Raspberry Chamomile Tea Cakes: tender little cakes infused with chamomile, studded with juicy red raspberries, and dressed with a lemon glaze
Well, we’re nearing the longest day of the year now (aka, summer!!). This is when everything starts to move a little faster. You can find me, every morning, scouring the garden for new blooms and the tiny beginnings of vegetables-to-be. Our honeybees are happily going about their dance with the flowers, pollinating our veggies, and humming their busy song which is the constant background noise to summer in the country. Each day, a new flower opens in my “bee garden” – a long patch of medicinal herbs and edible flowers that I planted to supply the bees with plenty of nectar. Of course, the bonus is that I have months of inspiration for cakes and goodies. This week, it has been the chamomile and nasturtiums coming to life.
Along with flowers and extended hours of sun also comes a favorite for many of us. Berries! This week, we picked up a flat of raspberries from our friends at a neighboring farm. A lot of them went into the freezer to be used for future smoothies and baked goods. I saved a couple of pints to use fresh, knowing I had some baking to do. They came just in time for a good friend’s baby shower. I hadn’t ever paired raspberries and chamomile together before, but it seemed like a natural fit. I mean, what says “it’s a girl!” more than raspberry and chamomile? Sweet little flowers with a fruity aroma, and juicy red berries. Put them together into little adorable tea cakes… it had baby shower written all over it. Tie it all into a nice little package by drizzling them with lemon glaze. Perfection.
Chamomile is one of the most well-known herbal medicines. It has many beneficial uses, though it is probably most popular as a mild sedative. It is gentle enough that it is a wonderful medicine for children. I’d say some of it’s best uses are for treatments of cold, flu, and nervous conditions, whether mental or physical. Not only can it calm the mind and body and help with sleep, but it can calm nervous stomach and intestinal cramping. And, of course, it is delicious! You’ve likely had chamomile tea at some point in your life. The flowers have one of the loveliest scents – slightly citrusy and sweet, almost like pineapple. The taste is similar, and just a little bit floral without being too “soapy”.
Chamomile grows in the wild in many parts of the world and is easily identifiable, but you’re more likely to find it in gardens and on farms. It is a popular enough herb that you can also find it dried in just about any grocery store. If all that you can find is dried chamomile in tea bags, that will be just fine to use in baking. Just make sure that chamomile is the only ingredient, and break the teabag open to use the herb inside. A strong steeped chamomile tea is also a great addition to a recipe to replace some of the liquid. This works well with things like scones of muffins. Even try it here, in these tea cakes, to replace some of the buttermilk. Experimenting is part of the joy of baking.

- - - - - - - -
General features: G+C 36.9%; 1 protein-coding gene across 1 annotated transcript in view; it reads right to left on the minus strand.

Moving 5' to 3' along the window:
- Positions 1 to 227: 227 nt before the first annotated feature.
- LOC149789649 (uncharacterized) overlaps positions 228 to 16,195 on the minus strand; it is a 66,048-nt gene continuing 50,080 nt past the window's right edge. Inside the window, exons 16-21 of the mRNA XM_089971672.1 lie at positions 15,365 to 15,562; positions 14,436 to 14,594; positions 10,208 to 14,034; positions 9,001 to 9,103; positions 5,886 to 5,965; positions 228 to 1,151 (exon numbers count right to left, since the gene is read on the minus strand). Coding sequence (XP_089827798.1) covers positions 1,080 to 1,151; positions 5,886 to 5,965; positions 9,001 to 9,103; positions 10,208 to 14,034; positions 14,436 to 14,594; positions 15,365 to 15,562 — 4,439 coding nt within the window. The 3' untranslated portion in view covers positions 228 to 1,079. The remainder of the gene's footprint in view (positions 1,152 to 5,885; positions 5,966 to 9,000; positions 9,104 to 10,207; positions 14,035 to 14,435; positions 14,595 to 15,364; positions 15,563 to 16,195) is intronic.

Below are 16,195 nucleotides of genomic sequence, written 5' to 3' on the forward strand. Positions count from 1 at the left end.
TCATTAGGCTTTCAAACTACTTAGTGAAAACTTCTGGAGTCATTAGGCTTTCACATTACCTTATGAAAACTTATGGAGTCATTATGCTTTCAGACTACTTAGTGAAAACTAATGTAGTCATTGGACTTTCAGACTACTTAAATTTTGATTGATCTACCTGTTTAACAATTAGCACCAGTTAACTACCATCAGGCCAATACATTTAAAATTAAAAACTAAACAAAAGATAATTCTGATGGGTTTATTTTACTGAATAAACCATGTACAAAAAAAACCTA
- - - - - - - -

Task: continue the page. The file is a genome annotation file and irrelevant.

These raspberry chamomile tea cakes were a huge hit at the baby shower. Soft, spongy, and perfectly moist. The batter is similar to a pound cake and with just a hint of sweetness. Punctuated with red berries, they get a little swirled effect that makes them eye-catching. The glaze adds to the balance of sweet and tart, with fresh lemon juice and zest adding a nice punch to every bite without stealing the show from the delicate chamomile. Try this recipe out or come up with your own chamomile creations. If you have a favorite way to use chamomile, be sure to let me know!
Raspberry Chamomile Tea Cakes
Tender little cakes infused with chamomile, studded with juicy red raspberries, and dressed with a lemon glaze
raspberry chamomile tea cakes
- 4 ounces unsalted butter room temperature
- 1 cup sugar
- 2 tbsp dried chamomile ground & sifted
- 1 tsp vanilla
- 2 eggs room temperature
- 2 cups flour
- 1 tsp baking soda
- 1 tsp baking powder
- 1/2 tsp salt
- 1/2 cup buttermilk
- 2 tbsp dried chamomile flowers
- 1/2 cup raspberries fresh or frozen
- 3/4 cup powdered sugar
- 1 tbsp lemon zest
- 2-3 tbsp fresh lemon juice
for the raspberry chamomile tea cakes:
Preheat your oven to 350F. Grease mini bundt pans or line a cupcake pan with paper liners.
First warm your buttermilk just slightly with the fresh or dried flowers. Turn off heat and allow to steep while you make the batter.
Mix dry ingredients together in a bowl and set aside.
In the bowl of a stand mixer fitted with the paddle attachment, mix the sugar with the chamomile powder for a few minutes. Add the soft butter and cream until fluffy. Add vanilla. Add your eggs, one at a time, scraping the sides of the bowl in between. Mix on medium speed until light and fluffy, about 3 minutes. Add about 1/3 of your dry ingredients and mix lightly. Strain flowers out of buttermilk and add half of buttermilk in; mix lightly. Repeat with remaining flour and buttermilk, mixing in last 1/3 of flour last. Remove from stand mixer and gently fold in raspberries, being careful not to overmix.
Divide batter amongst baking cups. The batter should come about 2/3 of the way up - it will rise a decent amount. Bake for 18-25 minutes, until the cakes spring back when gently pressed. Allow to cool about 10 minutes and then remove cakes from the mold. Allow to cool completely before icing.
For the glaze, sift the powdered sugar and pour into a liquid measuring cup. Add the zest. Add lemon juice, stirring, a little bit at a time. You may need to adjust the amount of lemon juice and sugar accordingly. You want a glaze that is relatively thick, yet pourable. Drizzle just a little bit onto each cake. Decorate with raspberries and fresh or dried chamomile.